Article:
Sunday, June 17, 2007

Attention and Conciousness

The Wave in the Stream of Consciousness.

The surface of our mental stream is not level, but is broken by a wave which stands above the rest; which is but another way of saying that some one thing is always more prominent in our thought than the rest. Only when we are in a sleepy reverie, or not thinking about much of anything, does the stream approximate a level. At all other times some one object occupies the highest point in our thought, to the more or less complete exclusion of other things which we might think about. A thousand and one objects are possible to our thought at any moment, but all except one thing occupy a secondary place, or are not present to our consciousness at all. They exist on the margin, or else are clear off the8 edge of consciousness, while the one thing occupies the center. We may be reading a fascinating book late at night in a cold room. The charm of the writer, the beauty of the heroine, or the bravery of the hero so occupies the mind that the weary eyes and chattering teeth are unnoticed. Consciousness has piled up in a high wave on the points of interest in the book, and the bodily sensations are for the moment on a much lower level. But let the book grow dull for a moment, and the make-up of the stream changes in a flash. Hero, heroine, or literary style no longer occupies the wave. They forfeit their place, the wave is taken by the bodily sensations, and we are conscious of the smarting eyes and shivering body, while these in turn give way to the next object which occupies the wave. The figures below illustrate these changes.



Consciousness Likened to a Field.

The consciousness of any moment has been less happily likened to a field, in the center of which there is an elevation higher than the surrounding level. This center is where consciousness is piled up on the object which is for the moment foremost in our thought. The other objects of our consciousness are on the margin of the field for the time being, but any of them may the next moment claim the center and drive the former object to the margin, or it may drop entirely out of consciousness. This moment a noble resolve may occupy the center of the field, while a troublesome tooth begets sensations of discomfort which linger dimly on the outskirts of our consciousness; but a shooting pain from the tooth or a random thought crossing the mind, and lo! the tooth holds sway, and the resolve dimly fades to the margin of our consciousness and is gone.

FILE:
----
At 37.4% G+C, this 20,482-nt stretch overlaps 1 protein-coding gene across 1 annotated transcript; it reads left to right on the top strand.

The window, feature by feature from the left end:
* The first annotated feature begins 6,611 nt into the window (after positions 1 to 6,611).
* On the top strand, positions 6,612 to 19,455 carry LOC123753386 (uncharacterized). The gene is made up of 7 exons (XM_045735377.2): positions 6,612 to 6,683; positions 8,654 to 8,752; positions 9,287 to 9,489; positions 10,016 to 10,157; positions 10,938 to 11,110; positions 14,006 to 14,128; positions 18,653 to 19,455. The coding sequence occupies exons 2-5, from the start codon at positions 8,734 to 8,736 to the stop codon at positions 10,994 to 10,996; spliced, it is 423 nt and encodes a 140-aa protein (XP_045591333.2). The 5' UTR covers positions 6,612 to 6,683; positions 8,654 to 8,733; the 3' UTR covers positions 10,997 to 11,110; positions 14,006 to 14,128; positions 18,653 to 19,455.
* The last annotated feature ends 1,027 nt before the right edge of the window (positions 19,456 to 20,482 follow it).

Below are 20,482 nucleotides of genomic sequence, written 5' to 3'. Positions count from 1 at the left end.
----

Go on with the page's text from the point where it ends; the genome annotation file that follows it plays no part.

The "Piling Up" of Consciousness is Attention.


This figure is not so true as the one which likens our mind to a stream with its ever onward current answering to the flow of our thought; but whichever figure we employ, the truth remains the same. Our mental energy is always piled up higher at one point than at others. Either because our interest leads us, or because the will dictates, the mind is withdrawn from the thousand and one things we might think about, and directed to this one thing, which for the time occupies chief place. In other words, we attend; for this piling up of consciousness is nothing, after all, but attention.

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